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Vinod Krishnan, the Head of the Middle East and North Africa for Amazon Web Services (AWS), speaks about 2021 opportunities
How was 2020 for the industry and your company?
Over the last months, so much has changed. Old ways of living, working, meeting, greeting, and communicating have changed. Private and public sector organizations had to find solutions for their business continuity, implement remote solutions, review their architectures to support the peaks of traffic, and adapt to so much more.
We have seen organizations and industries around the world adopt the cloud to respond to and recover from the impacts of COVID-19. Take the retail industry as an example. Retail today is navigating a “new normal” where we are seeing different sub-industries within the retail deal with their own unique challenges. While fashion brands are determining how to move stale merchandise and get back to seasonal assortments, grocers are working to reinvent their supply chains for better demand forecasting and allocation.
Both are looking to diversify to avoid dependence on a single source, and all retailers with physical stores are focused on making shoppers feel safe coming back to stores. As retailers work to recover revenue and attract new shoppers, they need to quickly drive costs out of the business. Cloud technologies will be the key enabler for companies here, whether that’s to reinvent legacy applications for new value, drive efficiencies into the supply chain, or enable differentiated customer experiences regardless of channel.
In education, technology has been instrumental for students to continue learning. During this unprecedented time of temporary and sustained school closings, virtual classrooms have become a necessity to ensure that teachers and students stay connected, and students continue their education. From quickly scaling learning management systems and launching virtual classrooms to upskilling educators and setting up remote help-desks, AWS and education technology companies are providing mission-essential infrastructure that is enabling our customers to continue delivering against their missions, safely and efficiently.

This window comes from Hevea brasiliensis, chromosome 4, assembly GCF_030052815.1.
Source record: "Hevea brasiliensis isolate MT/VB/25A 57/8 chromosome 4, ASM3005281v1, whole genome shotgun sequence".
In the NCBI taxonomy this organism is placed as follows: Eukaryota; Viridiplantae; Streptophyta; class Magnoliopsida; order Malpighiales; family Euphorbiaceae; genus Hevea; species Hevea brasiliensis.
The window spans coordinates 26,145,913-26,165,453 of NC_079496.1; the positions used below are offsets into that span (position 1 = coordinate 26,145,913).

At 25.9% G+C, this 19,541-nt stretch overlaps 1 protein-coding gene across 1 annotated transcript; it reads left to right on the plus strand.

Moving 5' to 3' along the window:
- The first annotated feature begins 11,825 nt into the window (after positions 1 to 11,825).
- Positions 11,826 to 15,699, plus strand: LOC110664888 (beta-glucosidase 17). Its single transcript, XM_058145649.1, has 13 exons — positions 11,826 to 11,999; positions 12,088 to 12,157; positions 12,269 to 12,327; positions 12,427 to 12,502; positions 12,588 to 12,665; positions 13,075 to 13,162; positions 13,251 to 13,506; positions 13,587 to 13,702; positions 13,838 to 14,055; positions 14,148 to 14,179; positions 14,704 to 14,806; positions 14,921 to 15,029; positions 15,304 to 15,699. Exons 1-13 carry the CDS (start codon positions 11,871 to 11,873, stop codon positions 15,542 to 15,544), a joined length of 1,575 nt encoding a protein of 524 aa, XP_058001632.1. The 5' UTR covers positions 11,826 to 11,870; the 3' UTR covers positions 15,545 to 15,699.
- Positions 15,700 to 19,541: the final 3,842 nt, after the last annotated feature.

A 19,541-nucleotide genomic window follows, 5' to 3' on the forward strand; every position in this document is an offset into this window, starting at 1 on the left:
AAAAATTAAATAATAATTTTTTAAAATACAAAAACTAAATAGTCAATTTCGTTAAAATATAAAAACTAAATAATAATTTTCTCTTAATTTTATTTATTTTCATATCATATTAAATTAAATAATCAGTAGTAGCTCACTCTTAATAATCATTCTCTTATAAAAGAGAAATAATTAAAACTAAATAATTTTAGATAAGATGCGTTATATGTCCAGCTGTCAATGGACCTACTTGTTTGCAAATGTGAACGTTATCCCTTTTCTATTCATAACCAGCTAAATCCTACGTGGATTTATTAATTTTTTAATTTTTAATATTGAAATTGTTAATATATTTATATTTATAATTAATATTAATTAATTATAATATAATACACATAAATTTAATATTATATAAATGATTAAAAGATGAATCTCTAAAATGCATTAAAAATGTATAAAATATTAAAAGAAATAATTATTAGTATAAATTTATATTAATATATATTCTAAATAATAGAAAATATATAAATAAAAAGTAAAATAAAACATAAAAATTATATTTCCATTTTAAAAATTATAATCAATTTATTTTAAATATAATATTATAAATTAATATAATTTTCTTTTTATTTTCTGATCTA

Before March of this year, Thinqi was an online learning management system platform used by the Egyptian education system to support year 10 and 11 students in some aspects of their studies. When learning shifted remotely, the government of Egypt tasked Thinqi developer CDSM with massively scaling its operations – to enable continued education for the country’s 22 million students, in 50,000 schools. Working with Amazon Web Services (AWS), CDSM met the challenge at short notice.
Within 5 hours of the site going live, it hit 7.3 million page views with 574,000 individual users engaging in digital learning. Around the same time in the United Arab Emirates, Alef Education was quickly expanding free access to its learning platforms to more than 100,000 students with support from AWS and in collaboration with the Abu Dhabi Department of Education and Knowledge (ADEK). In Jordan, through a multi-faceted collaboration led by Mawdoo3.com, the Darsak.gov.jo e-learning platform was built in just one week to help provide remote education to students and saw more than 35 million views of classes.
In Bahrain, leveraging on the country’s existing cloud-based remote learning solution, the Ministry of Education and the Information & eGovernment Authority partnered with AWS to re-platform and redesign the application hosting the EduNet portal, which was done in just one week to deliver the scalability that was required to absorb the nation-wide adoption of remote learning for all the public schools. The enhanced hosting design was launched on March 9th, 2020 and by April saw an exponential increase with over 600% more visits.